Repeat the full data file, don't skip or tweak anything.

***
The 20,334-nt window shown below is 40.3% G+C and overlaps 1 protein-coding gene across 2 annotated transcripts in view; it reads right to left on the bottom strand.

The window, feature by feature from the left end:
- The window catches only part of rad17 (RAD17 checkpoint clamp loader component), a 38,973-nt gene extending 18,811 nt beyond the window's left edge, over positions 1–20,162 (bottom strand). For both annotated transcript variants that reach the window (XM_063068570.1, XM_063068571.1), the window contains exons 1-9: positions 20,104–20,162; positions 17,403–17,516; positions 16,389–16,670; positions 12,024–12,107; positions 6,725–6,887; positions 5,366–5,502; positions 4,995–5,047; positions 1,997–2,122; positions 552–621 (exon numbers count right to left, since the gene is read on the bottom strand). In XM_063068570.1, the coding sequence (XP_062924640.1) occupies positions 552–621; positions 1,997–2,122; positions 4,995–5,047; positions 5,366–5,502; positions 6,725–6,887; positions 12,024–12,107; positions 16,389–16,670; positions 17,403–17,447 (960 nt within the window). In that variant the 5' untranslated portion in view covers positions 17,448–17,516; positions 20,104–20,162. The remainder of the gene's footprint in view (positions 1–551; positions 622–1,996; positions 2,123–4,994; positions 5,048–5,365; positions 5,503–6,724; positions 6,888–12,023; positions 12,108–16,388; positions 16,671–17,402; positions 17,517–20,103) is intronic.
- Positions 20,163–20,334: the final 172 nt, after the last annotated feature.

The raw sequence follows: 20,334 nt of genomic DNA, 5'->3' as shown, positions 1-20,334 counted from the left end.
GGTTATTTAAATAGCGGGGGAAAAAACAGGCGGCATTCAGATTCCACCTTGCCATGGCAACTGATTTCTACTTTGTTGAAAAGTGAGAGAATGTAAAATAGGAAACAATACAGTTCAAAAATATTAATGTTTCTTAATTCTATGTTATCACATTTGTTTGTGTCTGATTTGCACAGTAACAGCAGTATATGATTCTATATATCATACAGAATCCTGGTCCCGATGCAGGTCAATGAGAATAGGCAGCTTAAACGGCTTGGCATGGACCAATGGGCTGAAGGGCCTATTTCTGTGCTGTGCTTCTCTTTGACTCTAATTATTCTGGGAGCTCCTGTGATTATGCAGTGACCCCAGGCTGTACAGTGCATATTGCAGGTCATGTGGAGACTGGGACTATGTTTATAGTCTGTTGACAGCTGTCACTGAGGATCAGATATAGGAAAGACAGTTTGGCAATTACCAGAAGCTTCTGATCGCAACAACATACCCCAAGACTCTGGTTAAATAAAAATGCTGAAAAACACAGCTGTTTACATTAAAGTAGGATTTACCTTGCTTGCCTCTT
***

The 20,334-nt window shown below is 40.3% G+C and overlaps 1 protein-coding gene across 2 annotated transcripts in view; it reads right to left on the bottom strand.

The window, feature by feature from the left end:
- The window catches only part of rad17 (RAD17 checkpoint clamp loader component), a 38,973-nt gene extending 18,811 nt beyond the window's left edge, over positions 1–20,162 (bottom strand). For both annotated transcript variants that reach the window (XM_063068570.1, XM_063068571.1), the window contains exons 1-9: positions 20,104–20,162; positions 17,403–17,516; positions 16,389–16,670; positions 12,024–12,107; positions 6,725–6,887; positions 5,366–5,502; positions 4,995–5,047; positions 1,997–2,122; positions 552–621 (exon numbers count right to left, since the gene is read on the bottom strand). In XM_063068570.1, the coding sequence (XP_062924640.1) occupies positions 552–621; positions 1,997–2,122; positions 4,995–5,047; positions 5,366–5,502; positions 6,725–6,887; positions 12,024–12,107; positions 16,389–16,670; positions 17,403–17,447 (960 nt within the window). In that variant the 5' untranslated portion in view covers positions 17,448–17,516; positions 20,104–20,162. The remainder of the gene's footprint in view (positions 1–551; positions 622–1,996; positions 2,123–4,994; positions 5,048–5,365; positions 5,503–6,724; positions 6,888–12,023; positions 12,108–16,388; positions 16,671–17,402; positions 17,517–20,103) is intronic.
- Positions 20,163–20,334: the final 172 nt, after the last annotated feature.

The raw sequence follows: 20,334 nt of genomic DNA, 5'->3' as shown, positions 1-20,334 counted from the left end.
GGTTATTTAAATAGCGGGGGAAAAAACAGGCGGCATTCAGATTCCACCTTGCCATGGCAACTGATTTCTACTTTGTTGAAAAGTGAGAGAATGTAAAATAGGAAACAATACAGTTCAAAAATATTAATGTTTCTTAATTCTATGTTATCACATTTGTTTGTGTCTGATTTGCACAGTAACAGCAGTATATGATTCTATATATCATACAGAATCCTGGTCCCGATGCAGGTCAATGAGAATAGGCAGCTTAAACGGCTTGGCATGGACCAATGGGCTGAAGGGCCTATTTCTGTGCTGTGCTTCTCTTTGACTCTAATTATTCTGGGAGCTCCTGTGATTATGCAGTGACCCCAGGCTGTACAGTGCATATTGCAGGTCATGTGGAGACTGGGACTATGTTTATAGTCTGTTGACAGCTGTCACTGAGGATCAGATATAGGAAAGACAGTTTGGCAATTACCAGAAGCTTCTGATCGCAACAACATACCCCAAGACTCTGGTTAAATAAAAATGCTGAAAAACACAGCTGTTTACATTAAAGTAGGATTTACCTTGCTTGCCTCTT